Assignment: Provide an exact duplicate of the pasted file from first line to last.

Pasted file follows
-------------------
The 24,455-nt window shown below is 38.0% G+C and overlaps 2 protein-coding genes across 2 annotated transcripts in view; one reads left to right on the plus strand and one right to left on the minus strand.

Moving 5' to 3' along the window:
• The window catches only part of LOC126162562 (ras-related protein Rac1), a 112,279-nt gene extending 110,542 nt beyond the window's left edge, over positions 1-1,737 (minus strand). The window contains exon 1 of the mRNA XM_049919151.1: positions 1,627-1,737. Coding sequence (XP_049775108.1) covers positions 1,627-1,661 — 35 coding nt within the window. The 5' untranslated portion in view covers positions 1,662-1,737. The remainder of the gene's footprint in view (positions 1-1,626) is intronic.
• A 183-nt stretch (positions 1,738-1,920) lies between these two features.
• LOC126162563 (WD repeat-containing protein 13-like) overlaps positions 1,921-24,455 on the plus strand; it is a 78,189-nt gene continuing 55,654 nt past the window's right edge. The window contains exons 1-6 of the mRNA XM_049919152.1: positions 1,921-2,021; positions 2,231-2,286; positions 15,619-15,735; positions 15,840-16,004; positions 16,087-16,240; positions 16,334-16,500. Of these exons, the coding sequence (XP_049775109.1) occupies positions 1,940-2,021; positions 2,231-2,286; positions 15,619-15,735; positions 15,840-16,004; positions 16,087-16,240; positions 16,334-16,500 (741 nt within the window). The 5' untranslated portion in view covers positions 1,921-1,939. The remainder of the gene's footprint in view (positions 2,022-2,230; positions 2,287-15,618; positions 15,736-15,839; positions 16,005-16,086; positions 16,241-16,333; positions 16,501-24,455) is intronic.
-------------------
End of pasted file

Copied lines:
The 24,455-nt window shown below is 38.0% G+C and overlaps 2 protein-coding genes across 2 annotated transcripts in view; one reads left to right on the plus strand and one right to left on the minus strand.

Moving 5' to 3' along the window:
• The window catches only part of LOC126162562 (ras-related protein Rac1), a 112,279-nt gene extending 110,542 nt beyond the window's left edge, over positions 1-1,737 (minus strand). The window contains exon 1 of the mRNA XM_049919151.1: positions 1,627-1,737. Coding sequence (XP_049775108.1) covers positions 1,627-1,661 — 35 coding nt within the window. The 5' untranslated portion in view covers positions 1,662-1,737. The remainder of the gene's footprint in view (positions 1-1,626) is intronic.
• A 183-nt stretch (positions 1,738-1,920) lies between these two features.
• LOC126162563 (WD repeat-containing protein 13-like) overlaps positions 1,921-24,455 on the plus strand; it is a 78,189-nt gene continuing 55,654 nt past the window's right edge. The window contains exons 1-6 of the mRNA XM_049919152.1: positions 1,921-2,021; positions 2,231-2,286; positions 15,619-15,735; positions 15,840-16,004; positions 16,087-16,240; positions 16,334-16,500. Of these exons, the coding sequence (XP_049775109.1) occupies positions 1,940-2,021; positions 2,231-2,286; positions 15,619-15,735; positions 15,840-16,004; positions 16,087-16,240; positions 16,334-16,500 (741 nt within the window). The 5' untranslated portion in view covers positions 1,921-1,939. The remainder of the gene's footprint in view (positions 2,022-2,230; positions 2,287-15,618; positions 15,736-15,839; positions 16,005-16,086; positions 16,241-16,333; positions 16,501-24,455) is intronic.